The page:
What is French pastry dough called? ›

Pâte à choux is a classic French dough that's used to make a wide range of pastries, from cream puffs to éclairs to cheesy gougères and more. Choux (pronounced like “shoe”) means cabbages in French; the baked puffs resemble small cabbages. The dough is made from basic ingredients: flour, water, butter, salt, and eggs.

What country has the best pastries? ›

Portugal takes the two top spots in the Best Pastry in the World ranking.

What is the most famous pastry in America? ›

Among the most famous American desserts there is the classic apple pie, the one celebrated in many books, movies and even songs. This cake is so representative of the American tradition that it is called American Pie.

Who invented the Napoleon pastry? ›

The great French chef and pastry artist Careme was the first to popularize the dessert in the early 1800s, but even then, he described it as being “of ancient origin.” He was right to credit the chefs of Naples for this invention.

What is a mille-feuille in English? ›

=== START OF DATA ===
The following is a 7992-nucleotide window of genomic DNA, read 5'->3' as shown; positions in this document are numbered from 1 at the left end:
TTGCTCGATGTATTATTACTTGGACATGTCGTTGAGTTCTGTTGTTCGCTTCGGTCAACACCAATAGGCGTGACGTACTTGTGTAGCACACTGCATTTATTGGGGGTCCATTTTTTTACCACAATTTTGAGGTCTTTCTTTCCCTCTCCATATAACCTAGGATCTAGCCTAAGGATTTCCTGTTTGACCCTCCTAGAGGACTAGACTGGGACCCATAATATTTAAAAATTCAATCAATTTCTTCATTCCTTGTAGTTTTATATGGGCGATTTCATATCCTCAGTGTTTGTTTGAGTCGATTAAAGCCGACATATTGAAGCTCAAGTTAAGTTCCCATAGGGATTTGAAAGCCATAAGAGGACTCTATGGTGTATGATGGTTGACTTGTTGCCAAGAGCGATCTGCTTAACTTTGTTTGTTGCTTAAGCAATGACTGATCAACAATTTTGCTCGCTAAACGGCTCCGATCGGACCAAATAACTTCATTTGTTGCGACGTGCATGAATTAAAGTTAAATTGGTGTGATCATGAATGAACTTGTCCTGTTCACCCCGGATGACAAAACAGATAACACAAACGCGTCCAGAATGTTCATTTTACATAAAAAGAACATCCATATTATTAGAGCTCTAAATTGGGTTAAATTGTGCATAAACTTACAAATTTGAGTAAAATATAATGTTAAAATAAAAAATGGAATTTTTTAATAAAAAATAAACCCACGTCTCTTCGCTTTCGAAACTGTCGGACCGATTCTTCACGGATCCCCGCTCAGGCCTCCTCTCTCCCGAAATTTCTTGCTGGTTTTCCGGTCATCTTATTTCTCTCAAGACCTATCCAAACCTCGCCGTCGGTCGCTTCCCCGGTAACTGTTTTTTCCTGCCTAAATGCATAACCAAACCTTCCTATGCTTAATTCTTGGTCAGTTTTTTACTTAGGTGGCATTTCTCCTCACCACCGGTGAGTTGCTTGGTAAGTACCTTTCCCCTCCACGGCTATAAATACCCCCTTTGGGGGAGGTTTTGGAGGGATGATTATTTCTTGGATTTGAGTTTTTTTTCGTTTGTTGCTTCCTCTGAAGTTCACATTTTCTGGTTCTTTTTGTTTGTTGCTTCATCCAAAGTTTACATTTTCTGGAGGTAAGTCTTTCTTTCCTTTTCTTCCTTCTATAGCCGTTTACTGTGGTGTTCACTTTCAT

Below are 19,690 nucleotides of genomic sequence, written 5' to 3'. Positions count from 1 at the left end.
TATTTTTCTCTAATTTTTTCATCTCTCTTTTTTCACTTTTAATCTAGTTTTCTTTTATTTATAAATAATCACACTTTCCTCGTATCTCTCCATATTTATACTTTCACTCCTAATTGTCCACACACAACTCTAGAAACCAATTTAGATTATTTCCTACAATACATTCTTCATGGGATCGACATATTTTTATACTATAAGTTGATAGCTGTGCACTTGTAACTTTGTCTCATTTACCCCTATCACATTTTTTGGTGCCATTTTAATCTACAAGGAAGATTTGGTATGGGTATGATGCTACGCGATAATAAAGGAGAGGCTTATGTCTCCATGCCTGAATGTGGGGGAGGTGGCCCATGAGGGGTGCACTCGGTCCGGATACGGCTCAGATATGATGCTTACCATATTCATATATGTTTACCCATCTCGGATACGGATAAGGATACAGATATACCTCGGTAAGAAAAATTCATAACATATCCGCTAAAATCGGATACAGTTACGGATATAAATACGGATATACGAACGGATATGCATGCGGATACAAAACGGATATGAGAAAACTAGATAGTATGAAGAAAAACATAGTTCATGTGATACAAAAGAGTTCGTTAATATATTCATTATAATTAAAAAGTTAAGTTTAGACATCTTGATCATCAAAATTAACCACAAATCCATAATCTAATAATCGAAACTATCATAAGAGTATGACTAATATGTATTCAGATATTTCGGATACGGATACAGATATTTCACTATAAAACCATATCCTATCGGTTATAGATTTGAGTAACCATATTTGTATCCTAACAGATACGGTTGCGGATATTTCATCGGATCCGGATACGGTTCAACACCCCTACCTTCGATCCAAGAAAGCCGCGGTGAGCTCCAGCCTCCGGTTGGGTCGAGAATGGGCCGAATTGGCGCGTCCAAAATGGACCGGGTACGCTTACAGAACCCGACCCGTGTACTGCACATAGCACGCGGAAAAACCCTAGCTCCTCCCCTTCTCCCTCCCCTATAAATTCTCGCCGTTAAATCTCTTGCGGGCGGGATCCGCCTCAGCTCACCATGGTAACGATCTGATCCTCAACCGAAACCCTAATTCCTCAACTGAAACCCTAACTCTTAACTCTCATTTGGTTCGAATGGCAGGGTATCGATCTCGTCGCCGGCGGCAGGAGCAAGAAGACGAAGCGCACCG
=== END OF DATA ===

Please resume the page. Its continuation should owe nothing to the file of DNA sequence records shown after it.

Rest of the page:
Translated to English, millefeuille (pronounced meel-foy) means one thousand sheets, layers, or leaves.

What country is Napoleon dessert from? ›

Where are Napoleon pastry from? ›

the Napoléon. There has been a tradition of pastries with alternating layers of pastry and pastry cream since the Roman Empire, specifically in Naples. Because of this tradition in Naples, this style of pastry was sometimes called "napolitain" (adjectival form meaning "from Naples").

What makes French pastry different? ›

They are extra flaky in texture as a lot of butter is used in their preparation. It requires attention to detail, dedication, and a lot of patience to bake such pastries. These are made with different layers that reflect many rich flavours separately. The use of custard in these desserts make it much creamy and rich.

What is the difference between a vanilla slice and a mille-feuille? ›

A vanilla slice is usually a very thick slab of custard sandwiched between two thin puff sheets. A mille feuille is more decorative, could have multiple custard (or diplomat cream) layers and looks very sophisticated. It is one of the simplest things you can make with a puff sheet, yet looks so elegant!

What is a traditional Neapolitan dessert? ›

Among the most beloved Neapolitan sweets are sfogliatelle. There are two versions, riccia (curly) and frolla (shortcrust), and the former is the most popular. Outside of Italy, these shell-shaped pastries are often known as lobster claws. Characterized by a crisp and flaky exterior, they are true works of art.